Academic journal article Memory & Cognition

Traveling Economically through Memory Space: Characterizing Output Order in Memory for Serial Order

Academic journal article Memory & Cognition

Traveling Economically through Memory Space: Characterizing Output Order in Memory for Serial Order

Article excerpt

How do people report the contents of short-term memory when information about order must be retained but items can be retrieved in any order? We report an experiment using an unconstrained reconstruction task in which people can report list items in any order but must place them in their correct serial positions. We found (1) a tendency to report recent items first in immediate but not in delayed reconstruction, (2) a tendency to recall temporally isolated items first, (3) a preference for forward recall order, and (4) a preference for output orders that minimize the length of the path that must be traversed through memory space during retrieval. The results constrain most current models of short-term memory in which retrieval is ballistic and is assumed to run to completion autonomously once initiated.

There has been much research emphasis on the order in which people retrieve items from long-term memory during free recall (see, e.g., Howard & Kahana, 2002; Kahana, 1996). This research has uncovered a number of empirical regularities: First, people tend to commence free recall with the report of one of the last list items (e.g., Howard & Kahana, 2002); second, once an item has been recalled, people's next report tends to be in a forward direction-that is, involving a later list item, preferably from nearby positions (i.e., short lags; see, e.g., Kahana, 1996). This information about output order has been crucial in shaping theories of free recall (e.g., Davelaar, Goshen-Gottstein, Ashkenazi, Haarmann, & Usher, 2005; Howard & Kahana, 2002), and its examination continues to provide new constraints on theories (Farrell & Lewandowsky, 2008).1

In short-term memory, by contrast, virtually nothing is known about the variables that determine people's report order, and no existing quantitative theories consider output order worthy of explanation. At first glance, this may not be entirely surprising, because most tests of short-term memory involve a mandatory report order. For example, in the classic immediate serial recall task, people must reproduce the list in the order of presentation. Nonetheless, several researchers have manipulated report order within a serial recall task-for example, by asking participants to commence recall with the second half of a list before reporting the first half (see, e.g., Beaman, 2002; Cowan, Saults, Elliott, & Moreno, 2002). This simple manipulation has turned out to be theoretically quite diagnostic. For example, the fact that recency increases at the expense of primacy when the last list items are reported first has been taken to suggest that primacy may, in part, result from output interference (Cowan et al., 2002). Similarly, taking a further step to disentangle presentation order from report order, Oberauer (2003) selectively probed for the recall of specific list positions in random order. The absence of recency when performance was plotted with respect to output position (thus canceling out the effect of input serial position) was interpreted as evidence against response suppression (see Brown, Preece, & Hulme, 2000; Lewandowsky, 1999). These precedents underscore the theoretical diagnosticity of manipulations or examinations of report order; however, existing precedents are limited in one important respect, because participants were unable to choose on their own the order in which to report items. This limitation, which turns out to have considerable theoretical import, can be overcome either by use of unconstrained recall (see, e.g., Tan & Ward, 2007)-a procedure in which people are free to report items in any order but must assign them to their list positions (unlike free recall)-or by use of an unconstrained reconstruction-oforder task (e.g., Lewandowsky, Nimmo, & Brown, 2008; Nairne, 1992). In the present article, we will focus on the latter.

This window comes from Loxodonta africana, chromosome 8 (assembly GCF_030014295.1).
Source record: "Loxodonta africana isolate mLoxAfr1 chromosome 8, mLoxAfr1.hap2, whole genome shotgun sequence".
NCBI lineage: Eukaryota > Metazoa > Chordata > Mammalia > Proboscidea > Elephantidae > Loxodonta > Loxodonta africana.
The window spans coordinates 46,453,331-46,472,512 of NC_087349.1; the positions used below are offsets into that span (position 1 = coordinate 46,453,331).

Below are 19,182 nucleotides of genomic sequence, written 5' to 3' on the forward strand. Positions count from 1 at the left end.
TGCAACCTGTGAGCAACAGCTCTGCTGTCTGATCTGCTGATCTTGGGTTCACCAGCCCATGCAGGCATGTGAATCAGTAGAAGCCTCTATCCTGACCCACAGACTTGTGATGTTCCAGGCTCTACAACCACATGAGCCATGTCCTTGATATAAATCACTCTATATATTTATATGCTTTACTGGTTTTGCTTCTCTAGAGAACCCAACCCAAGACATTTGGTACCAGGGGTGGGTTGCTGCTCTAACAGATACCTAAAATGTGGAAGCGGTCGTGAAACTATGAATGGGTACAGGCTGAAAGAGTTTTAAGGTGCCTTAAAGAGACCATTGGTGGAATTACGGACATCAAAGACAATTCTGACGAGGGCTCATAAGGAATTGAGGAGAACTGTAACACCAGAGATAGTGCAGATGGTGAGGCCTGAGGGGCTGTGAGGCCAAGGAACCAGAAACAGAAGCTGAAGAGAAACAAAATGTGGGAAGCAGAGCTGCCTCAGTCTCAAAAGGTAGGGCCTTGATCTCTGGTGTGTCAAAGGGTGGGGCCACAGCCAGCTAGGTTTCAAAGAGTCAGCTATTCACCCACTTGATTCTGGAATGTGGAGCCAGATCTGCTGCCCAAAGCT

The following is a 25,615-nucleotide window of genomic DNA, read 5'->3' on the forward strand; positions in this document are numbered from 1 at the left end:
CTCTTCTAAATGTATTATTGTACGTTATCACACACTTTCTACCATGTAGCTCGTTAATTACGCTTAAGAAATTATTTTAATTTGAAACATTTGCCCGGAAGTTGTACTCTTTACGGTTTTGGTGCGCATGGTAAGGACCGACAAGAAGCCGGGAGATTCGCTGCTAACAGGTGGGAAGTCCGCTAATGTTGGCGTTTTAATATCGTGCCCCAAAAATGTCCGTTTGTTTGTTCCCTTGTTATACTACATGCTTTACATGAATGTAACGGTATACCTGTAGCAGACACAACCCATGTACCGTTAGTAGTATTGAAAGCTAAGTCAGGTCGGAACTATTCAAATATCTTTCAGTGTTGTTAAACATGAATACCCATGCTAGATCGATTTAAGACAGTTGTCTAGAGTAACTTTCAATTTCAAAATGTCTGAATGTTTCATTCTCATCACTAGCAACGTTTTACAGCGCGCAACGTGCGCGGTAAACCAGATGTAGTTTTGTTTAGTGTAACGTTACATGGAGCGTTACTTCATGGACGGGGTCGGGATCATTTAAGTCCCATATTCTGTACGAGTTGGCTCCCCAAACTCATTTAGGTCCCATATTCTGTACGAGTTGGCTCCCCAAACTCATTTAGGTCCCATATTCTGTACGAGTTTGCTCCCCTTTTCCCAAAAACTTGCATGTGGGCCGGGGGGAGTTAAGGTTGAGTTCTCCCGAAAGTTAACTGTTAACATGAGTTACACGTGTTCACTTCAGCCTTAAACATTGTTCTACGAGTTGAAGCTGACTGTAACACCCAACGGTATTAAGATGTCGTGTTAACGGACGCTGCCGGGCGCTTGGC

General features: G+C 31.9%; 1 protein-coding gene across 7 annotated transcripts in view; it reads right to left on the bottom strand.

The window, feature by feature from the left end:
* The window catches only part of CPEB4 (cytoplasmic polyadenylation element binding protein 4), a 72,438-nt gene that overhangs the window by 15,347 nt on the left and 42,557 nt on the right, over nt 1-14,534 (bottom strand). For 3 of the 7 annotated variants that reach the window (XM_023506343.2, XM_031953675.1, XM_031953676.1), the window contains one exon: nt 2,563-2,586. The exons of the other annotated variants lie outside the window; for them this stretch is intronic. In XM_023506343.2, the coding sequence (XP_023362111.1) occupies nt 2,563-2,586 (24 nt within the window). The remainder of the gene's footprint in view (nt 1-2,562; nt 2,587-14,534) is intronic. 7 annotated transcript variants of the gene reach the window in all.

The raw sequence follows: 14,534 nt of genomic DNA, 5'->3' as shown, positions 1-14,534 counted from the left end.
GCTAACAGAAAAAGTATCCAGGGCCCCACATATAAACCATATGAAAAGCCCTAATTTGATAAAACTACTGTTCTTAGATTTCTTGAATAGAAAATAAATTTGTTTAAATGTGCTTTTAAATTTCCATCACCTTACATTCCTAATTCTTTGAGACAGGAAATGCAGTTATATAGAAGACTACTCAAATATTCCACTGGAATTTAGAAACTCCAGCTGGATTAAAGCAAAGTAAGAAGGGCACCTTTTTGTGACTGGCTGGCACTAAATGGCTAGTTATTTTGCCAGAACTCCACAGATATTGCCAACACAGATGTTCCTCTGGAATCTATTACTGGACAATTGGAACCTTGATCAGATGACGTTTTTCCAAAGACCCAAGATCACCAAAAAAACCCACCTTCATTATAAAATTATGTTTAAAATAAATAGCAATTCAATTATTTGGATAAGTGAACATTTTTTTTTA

In an unconstrained reconstruction task, participants are re-presented at test with the list items in random order and, rather than recalling them, must rearrange the items back into their order of presentation using an array of response options corresponding to the possible list positions. …

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